Health care is a basic human right, not a privilege. For some reason, we’ve allowed ourselves as Americans to be fooled into accepting that one must be blessed with “means” to actuate appropriate health care. As a nation we have failed to realize that our health care system is a barometer of our society’s value for human life.


Thursday, January 25, 2007

No More Cable and Tuesdays With Morrie

A couple of month’s ago, due to Charter’s complete lack of customer service and anxiousness to infuriate its customers, I shut off my cable, completely. That means no more tv channels, at all.

It’s tough getting used to not having the old standby of tv. I spent so much time convinced that I had no time to read, when in fact, I was spending my time watching tv rather than reading.

Since confining the tv to DVD use only, I’ve managed to read three books. That isn’t huge amounts, but compared to no books before, that is a pretty big feat. I actually don’t have a whole lot of time to read, but I do have some time.

I finished a book called “Tuesdays with Morrie” yesterday. This was such an enjoyable little book, that I had to bring it to other’s attention. It really examines what is important in life, and it addresses the eventuality of death.

This book really touched a spot inside of me. I think it would be easy to do that. With the kids lately, I’ve really been thinking how each of their diagnoses has taught me to be a better mother. I’ve been thinking how before diagnosis with Sandis I was always so hell-bent on being the disciplinarian, when what I really needed to be in most instances was compassionate. I needed to realize and accept limits rather than just deny that they existed. That is a hard thing to do.

As a parent, I am constantly bombarded by what is deemed acceptable for my kids. I am bombarded by other parents, by tv, by school, by day care. So much of what I encounter is telling me what my children should be. So little of it is telling me to learn what my children CAN be. All of this parenting hype has not helped me learn my children’s limitations, to understand their fears and help them overcome them, or to see their tears as a cry for help in hard situations rather than another failure to live up to society’s expectations.

It is really hard to have different expectations for your children than other parents, the school, the day care, and society. It is really stinking hard to say, you know what? It is okay if Sandis moves around a lot when we go out to eat and is disruptive to other eaters. We’ll just sit in the least obtrusive booth and help him learn ways to deal with his anxiety so hopefully as we go out to eat more he learns what is acceptable. And you know what else? If Gracie throws the mother of all temper tantrums when we are out and about, it is OK to give in to her and help her feel more grounded. I don’t have to be the unfeeling disciplinarian. I don’t have to make society’s rules my rules. Because every child is different. And these are my children. And what is my role? Is it more important that they fit into society’s mold? Or is it more important that they grow up into spiritually and morally whole confident individuals?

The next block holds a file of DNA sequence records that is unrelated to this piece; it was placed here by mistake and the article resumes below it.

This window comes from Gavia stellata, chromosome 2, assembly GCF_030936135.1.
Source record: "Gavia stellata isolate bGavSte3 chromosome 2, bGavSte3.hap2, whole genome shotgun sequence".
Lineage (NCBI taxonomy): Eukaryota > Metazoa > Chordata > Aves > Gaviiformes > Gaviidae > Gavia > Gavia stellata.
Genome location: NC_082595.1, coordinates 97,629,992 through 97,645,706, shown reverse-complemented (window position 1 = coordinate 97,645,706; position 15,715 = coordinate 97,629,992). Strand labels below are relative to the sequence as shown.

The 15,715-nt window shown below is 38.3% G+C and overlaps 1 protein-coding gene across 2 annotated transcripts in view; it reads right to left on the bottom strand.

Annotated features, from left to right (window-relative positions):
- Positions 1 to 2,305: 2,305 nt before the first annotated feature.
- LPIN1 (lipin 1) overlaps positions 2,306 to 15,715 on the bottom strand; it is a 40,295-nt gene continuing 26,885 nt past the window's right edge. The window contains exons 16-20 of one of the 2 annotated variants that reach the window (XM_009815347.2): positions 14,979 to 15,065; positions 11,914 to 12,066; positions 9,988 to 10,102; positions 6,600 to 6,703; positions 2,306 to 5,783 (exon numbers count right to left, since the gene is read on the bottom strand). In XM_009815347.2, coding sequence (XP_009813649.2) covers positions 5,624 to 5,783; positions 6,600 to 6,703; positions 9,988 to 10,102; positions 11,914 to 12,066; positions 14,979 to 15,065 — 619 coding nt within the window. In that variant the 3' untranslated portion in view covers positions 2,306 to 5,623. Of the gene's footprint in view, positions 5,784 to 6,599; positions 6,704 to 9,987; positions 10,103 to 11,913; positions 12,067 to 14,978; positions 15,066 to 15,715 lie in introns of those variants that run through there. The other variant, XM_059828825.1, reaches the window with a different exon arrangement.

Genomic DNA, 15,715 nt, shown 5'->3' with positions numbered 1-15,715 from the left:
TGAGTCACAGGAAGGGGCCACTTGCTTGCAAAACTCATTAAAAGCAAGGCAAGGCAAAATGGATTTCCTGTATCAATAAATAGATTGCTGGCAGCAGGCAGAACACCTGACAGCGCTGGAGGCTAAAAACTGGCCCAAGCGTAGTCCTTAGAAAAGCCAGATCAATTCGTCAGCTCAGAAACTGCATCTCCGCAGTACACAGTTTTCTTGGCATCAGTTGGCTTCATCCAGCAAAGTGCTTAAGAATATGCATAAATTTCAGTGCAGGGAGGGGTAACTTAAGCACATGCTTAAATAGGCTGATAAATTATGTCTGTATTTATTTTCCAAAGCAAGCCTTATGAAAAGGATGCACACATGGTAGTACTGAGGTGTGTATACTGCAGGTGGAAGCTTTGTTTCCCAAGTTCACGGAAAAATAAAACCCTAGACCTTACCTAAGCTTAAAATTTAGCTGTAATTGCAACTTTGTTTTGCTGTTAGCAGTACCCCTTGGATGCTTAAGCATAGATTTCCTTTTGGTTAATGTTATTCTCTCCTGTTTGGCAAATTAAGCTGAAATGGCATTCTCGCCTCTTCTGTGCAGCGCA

Parenting is a fine line to walk. Tuesdays with Morrie really talks about that society and expectation bit that helped me see my life with my children a little differently, and lent confidence where perhaps confidence has been lagging. We can have confidence in our choices and our lives, even if we walk the road less traveled.

1 comment:

Anil said...

I have not read the book, I watched the movie and loved it. It was a great thought provoking story.
Agree with you on parenting. I find myself int hose shoes a lot. I want my kids to have exposure from both cultures that the come from, the Indian side that I give them and the regular society that they live in. There are los of clashes and have to work hrough them.